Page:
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GRACE by Jill Paton Walsh


by Jill Paton Walsh

Age Range: 11 & up

Pub Date: June 3rd, 1992
ISBN: 0-374-32758-0
Publisher: Farrar, Straus and Giroux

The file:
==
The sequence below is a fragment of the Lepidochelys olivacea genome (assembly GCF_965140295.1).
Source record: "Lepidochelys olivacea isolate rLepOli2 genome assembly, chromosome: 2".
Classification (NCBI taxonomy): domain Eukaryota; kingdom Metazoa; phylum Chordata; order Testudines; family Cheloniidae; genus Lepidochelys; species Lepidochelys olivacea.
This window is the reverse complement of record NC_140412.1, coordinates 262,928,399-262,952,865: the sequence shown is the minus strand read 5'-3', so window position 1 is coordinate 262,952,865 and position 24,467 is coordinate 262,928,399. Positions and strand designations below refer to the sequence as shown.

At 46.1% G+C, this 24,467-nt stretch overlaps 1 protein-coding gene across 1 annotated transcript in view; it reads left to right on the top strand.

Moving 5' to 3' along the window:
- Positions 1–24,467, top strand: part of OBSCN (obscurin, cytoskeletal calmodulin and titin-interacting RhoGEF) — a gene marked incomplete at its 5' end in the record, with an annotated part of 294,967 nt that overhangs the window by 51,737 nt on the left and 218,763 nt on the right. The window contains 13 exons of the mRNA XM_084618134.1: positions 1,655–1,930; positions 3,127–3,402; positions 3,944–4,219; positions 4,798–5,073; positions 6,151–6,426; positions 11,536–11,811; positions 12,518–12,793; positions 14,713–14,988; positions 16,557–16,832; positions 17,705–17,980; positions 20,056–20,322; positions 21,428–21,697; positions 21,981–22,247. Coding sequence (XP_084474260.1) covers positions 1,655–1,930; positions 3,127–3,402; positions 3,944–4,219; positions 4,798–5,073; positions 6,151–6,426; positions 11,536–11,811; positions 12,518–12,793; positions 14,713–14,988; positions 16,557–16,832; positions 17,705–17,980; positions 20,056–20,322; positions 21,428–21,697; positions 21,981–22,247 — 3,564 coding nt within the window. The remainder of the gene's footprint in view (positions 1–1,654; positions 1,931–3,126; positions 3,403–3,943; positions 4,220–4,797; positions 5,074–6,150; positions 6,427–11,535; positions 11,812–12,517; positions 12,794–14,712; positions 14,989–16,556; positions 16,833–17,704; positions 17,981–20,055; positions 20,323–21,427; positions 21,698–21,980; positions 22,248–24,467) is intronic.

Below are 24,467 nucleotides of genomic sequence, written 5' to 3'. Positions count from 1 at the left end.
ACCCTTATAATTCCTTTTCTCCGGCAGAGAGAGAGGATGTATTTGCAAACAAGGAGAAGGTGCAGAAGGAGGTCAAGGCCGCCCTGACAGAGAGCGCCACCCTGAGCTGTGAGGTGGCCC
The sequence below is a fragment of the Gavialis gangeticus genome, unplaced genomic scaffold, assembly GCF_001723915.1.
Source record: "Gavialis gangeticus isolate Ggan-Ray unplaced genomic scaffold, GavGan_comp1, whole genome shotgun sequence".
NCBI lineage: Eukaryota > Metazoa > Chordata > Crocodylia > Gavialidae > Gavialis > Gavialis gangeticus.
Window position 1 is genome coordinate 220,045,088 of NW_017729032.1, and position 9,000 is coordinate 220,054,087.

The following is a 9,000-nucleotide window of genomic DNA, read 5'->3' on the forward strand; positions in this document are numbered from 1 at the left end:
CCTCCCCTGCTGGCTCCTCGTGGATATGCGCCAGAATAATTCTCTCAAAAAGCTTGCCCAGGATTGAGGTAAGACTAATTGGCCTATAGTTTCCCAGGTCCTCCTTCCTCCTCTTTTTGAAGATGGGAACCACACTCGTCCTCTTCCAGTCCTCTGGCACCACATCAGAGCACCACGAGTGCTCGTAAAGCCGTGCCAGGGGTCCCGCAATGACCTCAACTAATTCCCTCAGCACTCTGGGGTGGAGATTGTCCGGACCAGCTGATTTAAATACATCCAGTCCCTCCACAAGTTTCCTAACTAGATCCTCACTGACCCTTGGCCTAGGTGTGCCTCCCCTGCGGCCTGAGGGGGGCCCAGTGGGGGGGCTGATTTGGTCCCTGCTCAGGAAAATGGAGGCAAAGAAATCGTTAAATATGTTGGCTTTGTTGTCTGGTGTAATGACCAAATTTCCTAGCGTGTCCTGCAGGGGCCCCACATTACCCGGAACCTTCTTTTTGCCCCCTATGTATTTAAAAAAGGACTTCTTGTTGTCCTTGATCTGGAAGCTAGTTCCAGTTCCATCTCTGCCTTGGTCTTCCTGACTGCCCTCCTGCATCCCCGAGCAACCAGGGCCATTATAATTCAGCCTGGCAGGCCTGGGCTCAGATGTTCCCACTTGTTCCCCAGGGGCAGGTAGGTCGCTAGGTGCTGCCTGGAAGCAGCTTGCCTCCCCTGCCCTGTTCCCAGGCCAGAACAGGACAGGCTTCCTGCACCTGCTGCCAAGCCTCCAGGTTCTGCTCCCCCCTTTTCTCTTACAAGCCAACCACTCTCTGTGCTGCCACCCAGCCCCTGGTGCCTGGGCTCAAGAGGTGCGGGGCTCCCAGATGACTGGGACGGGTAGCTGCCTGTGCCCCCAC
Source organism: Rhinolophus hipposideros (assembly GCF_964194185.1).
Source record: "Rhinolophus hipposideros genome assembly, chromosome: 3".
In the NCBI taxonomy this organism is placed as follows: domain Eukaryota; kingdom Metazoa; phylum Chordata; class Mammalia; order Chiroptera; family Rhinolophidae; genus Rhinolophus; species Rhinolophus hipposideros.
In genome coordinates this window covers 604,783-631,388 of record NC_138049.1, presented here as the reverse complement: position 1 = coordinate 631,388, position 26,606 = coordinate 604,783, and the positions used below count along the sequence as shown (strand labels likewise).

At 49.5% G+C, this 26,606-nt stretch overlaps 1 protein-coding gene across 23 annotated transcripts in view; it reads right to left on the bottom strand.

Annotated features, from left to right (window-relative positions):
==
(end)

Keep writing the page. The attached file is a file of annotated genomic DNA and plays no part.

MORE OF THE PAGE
At dawn on a stormy morning in 1838, Grace Darling, 22, a lighthouse keeper's daughter off England's northeast coast, spied a wreck and nine survivors. Knowing the lifeboat from shore would be too late to save them and that if none of the castaways could help on the return journey the rescuers too would perish, she and her father--in a heroic rescue--used a boat normally rowed by three men. When the lifeboat arrived at the lighthouse, its crew was furious at losing the rescue bounty. Thus began an even greater test of Grace's character: extraordinary nationwide adulation for her brave deed, bafflingly countered by neighbors' jealousy and anger. Though she invents dialogue and centers on Grace's honest and conscientious moral struggle, Paton Walsh's splendid narrative of this true event is as much an imaginative reconstruction as a novel, frequently using direct quotes from contemporary accounts, journals, and letters. The portrait that emerges is imbued with vibrant reality; as gifts (including money) and letters pour in and the curious throng her home, Grace responds with intelligence, dignity, and integrity, never losing her fundamental independence and good sense. Still, she is deeply troubled by self-doubt: Were her motives pure, or had she thought of a reward? The many misconstructions of this thorny issue dramatize the period's social structure and prejudices (the condescension of a duke toward Grace's class and a parson toward her sex are sure to raise hackles); in the end, as Grace is dying (at 26) from consumption, she has the liberating realization that ``no money has ever been minted which could pay for such conduct.'' Vivid, fascinating, and written with this author's usual artistry and skill. A provocative contrast to Avi's Nothing But the Truth (1991). (Fiction. 11+)